What I’ve been reading

by on September 12, 2016 at 12:55 am in Books | Permalink

1. Against Everything, Essays, by Mark Greif.  The worst of these are still well-written and interesting, and the best are among the best essays being written today.  There are many good sentences: “Were “In the Penal Colony” to be written today, Kafka could only be speaking of an exercise machine.”

2. The Blind Photographer, edited by Julian Rothenstein and Mel Gooding.  Here is an article on Pedro Martinez, one such photographer from Oaxaca.  An excellent book, thought-provoking about both the nature of disability and photography, and also the mind’s eye.  Here is a good National Geographic article on the volume.

3. Harvey Cox, The Market as God.  Harvard theologian argues that economists have started to argue as theologians do.  The closing sentence is “When The Market does not have to be God anymore, it might be a lot happier.”

4. William Domnarski, Richard Posner.  This biography focuses on Posner the infovore, and is itself a big pile of information.  We should not forget Posner’s role in founding the Journal of Legal Studies and Lexecon when awarding him a much-deserved Nobel Prize.  Every page of this book has information, recommended, even if (because?) it is a bit of a splat.  Here is one cited account of Judge Posner: “One of my favorite lines is when he would characterize a lawyer’s answer as “mere words” when in fact he wanted a “real reason.”

Do not miss Posner’s descriptions of various (unnamed) colleagues on pp.193-195, for instance: “…certainly ambitious, but that cannot be rated a fault.  He has a vaguely cold and supercilious exterior; of the inner man I cannot speak because I do not know.  But I do have trouble seeing him actually marrying an outdoors girl [as was the rumor], as he is very definitely the hot-house intellectual plant.”  Another, from the philosophy department at Chicago, was “a timid, small-bore type.”  Also stunning are pp.249-250, when Posner discusses his own naivete when witnessing the behavior of others, most of all his colleagues in academia.  pp.251-256, which close the book, are just sublime.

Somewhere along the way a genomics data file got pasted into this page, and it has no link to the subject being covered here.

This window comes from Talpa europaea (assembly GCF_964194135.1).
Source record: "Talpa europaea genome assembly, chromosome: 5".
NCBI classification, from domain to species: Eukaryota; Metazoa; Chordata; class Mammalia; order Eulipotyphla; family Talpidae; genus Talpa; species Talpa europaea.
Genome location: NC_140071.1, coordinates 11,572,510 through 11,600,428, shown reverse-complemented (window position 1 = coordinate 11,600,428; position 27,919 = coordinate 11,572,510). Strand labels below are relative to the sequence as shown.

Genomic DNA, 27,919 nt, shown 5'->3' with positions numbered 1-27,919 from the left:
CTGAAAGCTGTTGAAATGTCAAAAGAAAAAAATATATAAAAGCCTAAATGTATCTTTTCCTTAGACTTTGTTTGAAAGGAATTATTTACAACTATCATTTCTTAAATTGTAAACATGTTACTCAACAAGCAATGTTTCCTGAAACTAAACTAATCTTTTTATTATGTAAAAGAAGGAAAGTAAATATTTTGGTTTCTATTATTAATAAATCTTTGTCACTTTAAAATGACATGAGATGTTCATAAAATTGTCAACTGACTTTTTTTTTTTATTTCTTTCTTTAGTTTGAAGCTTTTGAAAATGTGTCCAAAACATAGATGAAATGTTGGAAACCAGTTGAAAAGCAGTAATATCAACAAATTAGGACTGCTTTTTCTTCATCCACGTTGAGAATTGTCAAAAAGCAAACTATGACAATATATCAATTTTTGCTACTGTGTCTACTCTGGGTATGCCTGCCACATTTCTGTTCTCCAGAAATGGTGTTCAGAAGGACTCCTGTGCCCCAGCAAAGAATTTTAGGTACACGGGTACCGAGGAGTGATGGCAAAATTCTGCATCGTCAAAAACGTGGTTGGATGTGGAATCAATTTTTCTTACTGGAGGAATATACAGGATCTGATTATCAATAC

I don’t think I will have time to get to Lynne B. Sagalyn’s Power at Ground Zero: Politics, Money, and the Remaking of Lower Manhattan, but it looks very good.

I read only a fragment of Chris Wickham’s Medieval Europe, but found it well-written, to the point, and illuminating for both the specialist and general reader.

1 Ray Lopez September 12, 2016 at 1:23 am

Zero comments, seriously? The medieval expert book reminds me of this week’s Economist obit on Runciman? the Byzantine UK expert, who wrote a book that was once reviewed as a book that would be likely understood by only six specialists in the world, and the reviewer was not one of them, lol.

2 Ray Lopez September 12, 2016 at 1:46 am

On Amazon.com, I have some of the “least helpful” reviews around (though I’ve reviewed hundreds of books), because I am honest and I judge a book by its cover or title, and I tell people at the end of my one-star review that I’ve not read the book (curiously, when I omit this sentence, I get a lot of thumbs up). In this spirit, I will review these TC books.

1. “Against Everything” – I looked at the table of contents, and “What was the hipster?” sounds interesting but, like the other stories, is likely to be dated in a few years. But if a good writer Greif is worth reading for his style. I wonder if Greif got grief as a child over his last name?

2. The Blind Photographer? Do they have an assistant? Is this ‘legally blind’ (gimmick)? Do they use autofocus? What next, the blonde photographer?

3. The Market as God – I have experience with this topic: try arguing with economists over an non-observable variable, like “Wickesian natural interest rate” or “NAIRU”, and you will see that macro is metaphysics. If you can’t measure it, does it exist?